By Jacob Dimpsey
I don’t like these witching thoughts in my head. I’m my own person. I shouldn’t be bound and tethered to others’ hips like a toddler clinging to her mother’s denim slack.
Shut up, we tell the strayed thought. Shut up. Shut up. We don’t like you. Shut up.
The thought goes silent. We count it a win. I want to block the thought’s subject but its identifying markers are missing.
Spam, I inform the rest of my contacts.
The synchronous replies echo rhythmically, Spam. Spam. Spam. Spam.
God’s voice jolts me from our thoughts. I’m sitting lotus-positioned on the floor. She’s lying on the couch with an ashtray resting on her stomach, a rubber tourniquet still fastened to her arm, plunged syringe dangling loosely from her hand hanging over the edge of the couch nearly touching the coarse fabric fiber that carpets my house.
My mouth is dry. I cough. My throat burns.
“I have no money,” I say with effort.
God smiles. She drops the used needle she’d been holding to withdraw several bills from between the couch cushions. She tears them in half and in place of the separate halves swell new whole bills. God’s eyes flutter and close.
Her head slumps. I stand and walk to her. She is dressed in tattered shorts and an ash-smudged tank top. Her hair is in tangles. I yank the tourniquet from the lower swell of her bicep so her arm won’t turn black and take the money from her limp hands. I turn for the door.
“You never talk to me,” God mumbles.
I pause. The InterLace I bought her months ago is sitting on my crooked bookcase. There’s a layer of dust covering the wood, the books God wouldn’t let me throw out even though I’ve forgotten how to read, and the coin-shaped InterLace, which I pick up and wipe clean. It’s cold and heavy. She always refused to swallow it in the past, but maybe she will now. I place it in God’s hand. It warms immediately at her touch. I quickly withdraw as her fingers close around the device.
She’s staring at me.
I wonder if she knows my thoughts.
This sagged thin skin smothers me like the surface flames of a funeral pyre. I’m a greying, wilting, hunched spine, clutching breath to speak words I don’t remember.
The strayed thought again.
My contacts chant, Spam. Spam. Spam. Spam.
Spam, I repeat.
“What did you say?” God asks.
“Nothing,” I whisper hoarsely.
God reaches for me, “Are you okay?”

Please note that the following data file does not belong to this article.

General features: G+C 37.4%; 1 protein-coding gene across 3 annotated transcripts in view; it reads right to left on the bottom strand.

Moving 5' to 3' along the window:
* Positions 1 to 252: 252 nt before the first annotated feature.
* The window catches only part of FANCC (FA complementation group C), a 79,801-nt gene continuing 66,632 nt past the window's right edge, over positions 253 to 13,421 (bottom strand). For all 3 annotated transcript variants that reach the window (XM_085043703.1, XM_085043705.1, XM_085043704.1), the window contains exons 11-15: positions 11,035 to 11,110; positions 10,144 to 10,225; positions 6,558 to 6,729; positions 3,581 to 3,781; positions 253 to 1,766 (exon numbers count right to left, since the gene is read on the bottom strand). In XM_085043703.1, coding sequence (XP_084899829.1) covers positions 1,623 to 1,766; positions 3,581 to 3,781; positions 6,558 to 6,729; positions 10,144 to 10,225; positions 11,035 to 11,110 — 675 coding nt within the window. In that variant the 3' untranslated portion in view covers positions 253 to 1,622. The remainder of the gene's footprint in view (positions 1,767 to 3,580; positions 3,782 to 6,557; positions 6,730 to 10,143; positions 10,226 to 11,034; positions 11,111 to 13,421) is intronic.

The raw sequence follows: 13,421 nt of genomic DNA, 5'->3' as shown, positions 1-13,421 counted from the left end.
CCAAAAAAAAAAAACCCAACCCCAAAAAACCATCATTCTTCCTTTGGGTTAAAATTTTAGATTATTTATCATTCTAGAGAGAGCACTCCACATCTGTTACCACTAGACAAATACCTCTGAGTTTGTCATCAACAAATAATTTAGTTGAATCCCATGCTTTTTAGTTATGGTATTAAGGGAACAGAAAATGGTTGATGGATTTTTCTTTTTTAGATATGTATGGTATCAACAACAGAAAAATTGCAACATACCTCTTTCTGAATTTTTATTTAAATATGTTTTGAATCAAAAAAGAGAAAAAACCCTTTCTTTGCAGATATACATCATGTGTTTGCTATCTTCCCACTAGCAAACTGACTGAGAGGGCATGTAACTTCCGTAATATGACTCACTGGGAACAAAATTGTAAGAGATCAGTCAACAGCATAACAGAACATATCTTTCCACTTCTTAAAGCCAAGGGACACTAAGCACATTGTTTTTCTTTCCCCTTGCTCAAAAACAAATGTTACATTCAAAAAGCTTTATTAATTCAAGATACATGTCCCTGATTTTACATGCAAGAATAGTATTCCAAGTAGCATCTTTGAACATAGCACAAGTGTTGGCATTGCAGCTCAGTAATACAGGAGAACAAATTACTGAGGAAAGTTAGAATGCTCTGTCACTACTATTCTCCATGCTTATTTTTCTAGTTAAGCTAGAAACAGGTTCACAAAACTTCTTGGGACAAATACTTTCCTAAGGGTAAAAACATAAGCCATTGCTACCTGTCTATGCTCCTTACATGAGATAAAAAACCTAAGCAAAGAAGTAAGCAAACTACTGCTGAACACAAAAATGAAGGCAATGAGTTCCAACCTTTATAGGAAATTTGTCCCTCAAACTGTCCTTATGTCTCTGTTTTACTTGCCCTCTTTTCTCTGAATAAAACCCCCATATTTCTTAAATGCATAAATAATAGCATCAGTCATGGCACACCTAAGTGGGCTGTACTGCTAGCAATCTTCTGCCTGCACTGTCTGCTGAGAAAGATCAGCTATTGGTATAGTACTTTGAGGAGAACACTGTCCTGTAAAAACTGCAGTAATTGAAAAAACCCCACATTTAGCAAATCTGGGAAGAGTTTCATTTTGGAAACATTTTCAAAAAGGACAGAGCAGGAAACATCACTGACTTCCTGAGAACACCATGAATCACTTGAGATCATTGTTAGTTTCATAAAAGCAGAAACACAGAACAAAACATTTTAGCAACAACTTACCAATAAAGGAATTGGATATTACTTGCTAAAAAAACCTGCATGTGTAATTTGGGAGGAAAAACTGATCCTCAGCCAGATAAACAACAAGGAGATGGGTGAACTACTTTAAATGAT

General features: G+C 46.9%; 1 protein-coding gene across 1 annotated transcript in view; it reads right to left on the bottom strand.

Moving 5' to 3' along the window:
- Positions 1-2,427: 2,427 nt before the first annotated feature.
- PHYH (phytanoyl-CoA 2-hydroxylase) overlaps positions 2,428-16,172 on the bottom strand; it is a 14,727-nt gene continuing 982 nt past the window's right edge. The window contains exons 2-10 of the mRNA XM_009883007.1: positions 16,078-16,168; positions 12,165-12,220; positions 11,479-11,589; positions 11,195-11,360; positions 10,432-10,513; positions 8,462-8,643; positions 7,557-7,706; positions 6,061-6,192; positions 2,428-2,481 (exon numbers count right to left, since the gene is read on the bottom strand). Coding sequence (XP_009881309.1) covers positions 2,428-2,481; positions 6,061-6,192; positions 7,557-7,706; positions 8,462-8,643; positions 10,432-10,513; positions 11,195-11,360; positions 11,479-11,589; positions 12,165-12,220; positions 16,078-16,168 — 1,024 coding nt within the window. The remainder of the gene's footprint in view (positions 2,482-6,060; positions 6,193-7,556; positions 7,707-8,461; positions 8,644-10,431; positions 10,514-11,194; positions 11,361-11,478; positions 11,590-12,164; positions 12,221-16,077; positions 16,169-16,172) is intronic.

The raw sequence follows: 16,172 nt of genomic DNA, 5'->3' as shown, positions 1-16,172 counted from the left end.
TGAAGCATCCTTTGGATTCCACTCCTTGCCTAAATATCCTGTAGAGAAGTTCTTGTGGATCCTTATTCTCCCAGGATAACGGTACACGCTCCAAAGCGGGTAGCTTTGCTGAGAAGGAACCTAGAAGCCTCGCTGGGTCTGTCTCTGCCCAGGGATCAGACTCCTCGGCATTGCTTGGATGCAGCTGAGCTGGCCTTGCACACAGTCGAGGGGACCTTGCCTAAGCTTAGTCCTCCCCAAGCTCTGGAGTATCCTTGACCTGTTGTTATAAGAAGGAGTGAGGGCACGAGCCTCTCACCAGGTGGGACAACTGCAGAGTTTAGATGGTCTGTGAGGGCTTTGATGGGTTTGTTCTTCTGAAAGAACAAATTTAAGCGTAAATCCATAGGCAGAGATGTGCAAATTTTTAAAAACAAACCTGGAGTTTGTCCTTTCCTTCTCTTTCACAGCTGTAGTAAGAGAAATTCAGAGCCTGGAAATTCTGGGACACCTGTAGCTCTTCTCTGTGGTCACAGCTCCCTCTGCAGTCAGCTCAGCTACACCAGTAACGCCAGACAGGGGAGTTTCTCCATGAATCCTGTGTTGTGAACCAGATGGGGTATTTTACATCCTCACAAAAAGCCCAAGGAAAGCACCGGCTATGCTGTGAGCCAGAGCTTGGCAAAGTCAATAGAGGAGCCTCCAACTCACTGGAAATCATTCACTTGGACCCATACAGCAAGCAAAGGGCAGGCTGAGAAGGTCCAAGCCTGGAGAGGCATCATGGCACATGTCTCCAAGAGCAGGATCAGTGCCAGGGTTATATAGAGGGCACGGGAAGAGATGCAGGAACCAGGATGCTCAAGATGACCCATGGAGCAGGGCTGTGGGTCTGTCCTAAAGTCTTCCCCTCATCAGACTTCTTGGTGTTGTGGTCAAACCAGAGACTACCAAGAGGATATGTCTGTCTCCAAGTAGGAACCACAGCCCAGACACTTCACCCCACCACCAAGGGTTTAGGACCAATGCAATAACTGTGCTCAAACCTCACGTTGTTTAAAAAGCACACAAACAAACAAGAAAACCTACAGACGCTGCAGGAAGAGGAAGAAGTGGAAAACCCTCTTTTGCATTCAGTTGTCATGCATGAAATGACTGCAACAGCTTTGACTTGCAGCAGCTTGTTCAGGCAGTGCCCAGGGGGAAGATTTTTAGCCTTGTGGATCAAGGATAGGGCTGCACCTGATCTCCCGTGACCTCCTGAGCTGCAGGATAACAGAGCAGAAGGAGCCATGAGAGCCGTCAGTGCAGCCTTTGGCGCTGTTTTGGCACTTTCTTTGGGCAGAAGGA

I pull back from her touch and rush from the house.
I like catching gazes from a distance. Retinal coupling will activate the InterLace of a non-contact. I try to couple with an approaching girl on the street who isn’t wearing sunglasses like everyone else but she glances quickly away toward my dangling bags of groceries in disdain and then to the ground, her nose tuck into her scarf, hands bunch into the front pockets of her jacket. Yes, I still eat. I couldn’t afford the hunger-staving Nutri-InterLace. I can afford it now with God’s money if I ask for it, but I still like the taste of food when I eat with God. People say they’ll still eat sometimes when they first imbibe the Nutri-InterLace, but they never do. Food tastes good only so much as you’re hungry for it.
Finally, a met gaze. I lock eyes with an old man on the other side of the street waiting for the light to change. I send him my customary cordial thought image of two people shaking hands. He smiles contentedly at my friendly gesture and sends me the same image in reply. I begin to look away but suddenly I see a series of images depicting a forest stream babbling over water-smoothed pebbles. I am stepping on large mountain stones that sit above the surface. I pause, standing between each shallow shore, I notice the water sounds like a voice. I listen. My daughter says from behind me, “Hurry up.”
I feel an ache in my chest when I turn around to look at her. I hold out my hand. But I’m also watching myself hold out my hand. I tell myself to remember this, to always remember this. My daughter grabs my wiggling, beckoning fingers by the knuckles and I steady her as we cross together.
The images end. The light changes, people begin to cross the street, and I collapse. The concrete scrapes my knees. My groceries fall and scatter across the pavement. I clutch my kneecaps as they begin to bleed. I’ve never received a memory though before. The ache in my chest is replaced by an emptiness in my stomach. The old man who sent me the memory approaches on the crosswalk. His chin is raised, he doesn’t look down as he takes the curb and proceeds past me. I reach for him. My fingers brush only the corner of his khakis. The fabric is warm like the InterLace in God’s hand.
I am only still-frames and simple phrases for you to absorb and regurgitate convincingly into a fogged mirror.
Are you there? I ask the strayed thought.
My dry throat burns.
My contacts chime in, Shut up. Shut up. Shut up. Some share images of red circles with slashes through them. Others share emoticons with angry expressions. The words and symbols stretch out like lengthening waves and then dissipate.